After the injection a small local reaction will sometimes appear in the form of a swelling with redness. In some cases the swelling may be quite large and may even be accompanied by nose or chest symptoms.

These will usually settle on their own or with an antihistamine (if your child is not already taking them) but if you are concerned you should not hesitate to contact the paediatric allergy consultant.

Delayed symptoms such as localised swelling or itching will usually settle on their own. If the symptoms are troublesome, you can give them an extra dose of antihistamine can be given.

If their skin is very itchy, you can give them a steroid cream such as 1 percent hydrocortisone. If you are concerned for your child, not hesitate to contact the paediatric allergy consultant.

Local reactions are not a reason to discontinue the treatment, but some adjustment will be made to the dosage. Rarely, small nodules may appear under the skin at the site of the injection. These are nothing serious and do not mean treatment needs to be stopped.

Serious reactions to immunotherapy are very rare but can occur during the first 30 to 60 minutes following the injection. In the past, rare deaths have occurred due to serious systemic reactions that were not treated promptly. This is why we ask you to stay for 60 minutes after each injection. The medical staff in the clinic are experienced in treating this sort of reaction and will deal help your child if they need treatment.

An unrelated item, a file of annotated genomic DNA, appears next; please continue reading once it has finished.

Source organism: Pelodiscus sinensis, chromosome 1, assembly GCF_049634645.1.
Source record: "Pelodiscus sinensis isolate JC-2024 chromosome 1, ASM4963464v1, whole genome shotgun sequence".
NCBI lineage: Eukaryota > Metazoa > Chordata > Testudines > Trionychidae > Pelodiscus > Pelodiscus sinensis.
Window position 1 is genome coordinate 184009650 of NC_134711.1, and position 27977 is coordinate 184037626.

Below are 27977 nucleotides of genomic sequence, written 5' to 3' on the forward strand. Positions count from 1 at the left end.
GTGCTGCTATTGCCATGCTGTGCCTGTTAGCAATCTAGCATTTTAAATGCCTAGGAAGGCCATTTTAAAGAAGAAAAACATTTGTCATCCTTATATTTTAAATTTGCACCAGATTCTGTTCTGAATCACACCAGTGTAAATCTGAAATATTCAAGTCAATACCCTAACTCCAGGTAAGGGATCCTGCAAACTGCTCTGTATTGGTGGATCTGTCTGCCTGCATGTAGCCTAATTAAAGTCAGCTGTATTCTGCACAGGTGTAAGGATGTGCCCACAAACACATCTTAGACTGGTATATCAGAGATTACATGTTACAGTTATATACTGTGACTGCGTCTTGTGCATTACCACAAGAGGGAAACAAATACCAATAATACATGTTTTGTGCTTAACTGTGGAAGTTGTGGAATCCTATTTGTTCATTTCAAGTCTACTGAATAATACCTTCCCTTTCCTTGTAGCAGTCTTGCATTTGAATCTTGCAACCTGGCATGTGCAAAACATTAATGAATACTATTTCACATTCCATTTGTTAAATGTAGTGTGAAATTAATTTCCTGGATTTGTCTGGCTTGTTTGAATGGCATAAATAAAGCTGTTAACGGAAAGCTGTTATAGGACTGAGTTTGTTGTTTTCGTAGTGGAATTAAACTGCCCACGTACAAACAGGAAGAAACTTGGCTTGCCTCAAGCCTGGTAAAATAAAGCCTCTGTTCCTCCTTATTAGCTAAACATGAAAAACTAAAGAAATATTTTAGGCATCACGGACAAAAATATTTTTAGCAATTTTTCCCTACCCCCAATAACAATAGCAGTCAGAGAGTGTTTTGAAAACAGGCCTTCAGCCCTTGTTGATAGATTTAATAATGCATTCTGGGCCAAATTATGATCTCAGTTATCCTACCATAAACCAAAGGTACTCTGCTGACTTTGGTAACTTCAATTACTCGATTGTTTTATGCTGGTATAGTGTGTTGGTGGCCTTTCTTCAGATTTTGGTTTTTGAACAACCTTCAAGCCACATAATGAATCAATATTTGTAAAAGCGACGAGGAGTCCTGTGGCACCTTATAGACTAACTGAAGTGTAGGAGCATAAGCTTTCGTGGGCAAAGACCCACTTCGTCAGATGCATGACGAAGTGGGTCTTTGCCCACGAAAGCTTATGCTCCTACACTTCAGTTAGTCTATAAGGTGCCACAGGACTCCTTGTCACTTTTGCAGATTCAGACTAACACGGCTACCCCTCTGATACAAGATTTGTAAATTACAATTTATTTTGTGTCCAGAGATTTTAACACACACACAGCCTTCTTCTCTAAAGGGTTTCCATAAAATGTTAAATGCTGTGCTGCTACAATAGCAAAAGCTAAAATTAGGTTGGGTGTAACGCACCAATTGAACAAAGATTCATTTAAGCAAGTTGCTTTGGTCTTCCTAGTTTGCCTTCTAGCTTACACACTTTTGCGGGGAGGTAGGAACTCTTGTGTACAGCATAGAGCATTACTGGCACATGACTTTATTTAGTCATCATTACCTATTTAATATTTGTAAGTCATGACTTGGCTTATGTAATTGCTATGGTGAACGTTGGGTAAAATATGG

Is there anything that I should not do after my child’s injection?

During the 24 hours after the injection, your child must avoid any form of strenuous physical exercise, prolonged hot bathing and alcohol. These activities can increase the risk of delayed reactions.

What should I do if my child develops a new illness or is put on a new drug?

You should inform the paediatric allergy consultant if your child has a new illness or if you have started a new medication. Sometimes they may need to stop immunotherapy treatment.

Injections should not be given at the same time as vaccinations. We usually recommend leaving 2 weeks between vaccinations and immunotherapy injections. Injections are also not recommended during ‘colds’ or chest infections. If in doubt, please speak to the nurse or the doctor at the immunotherapy clinic.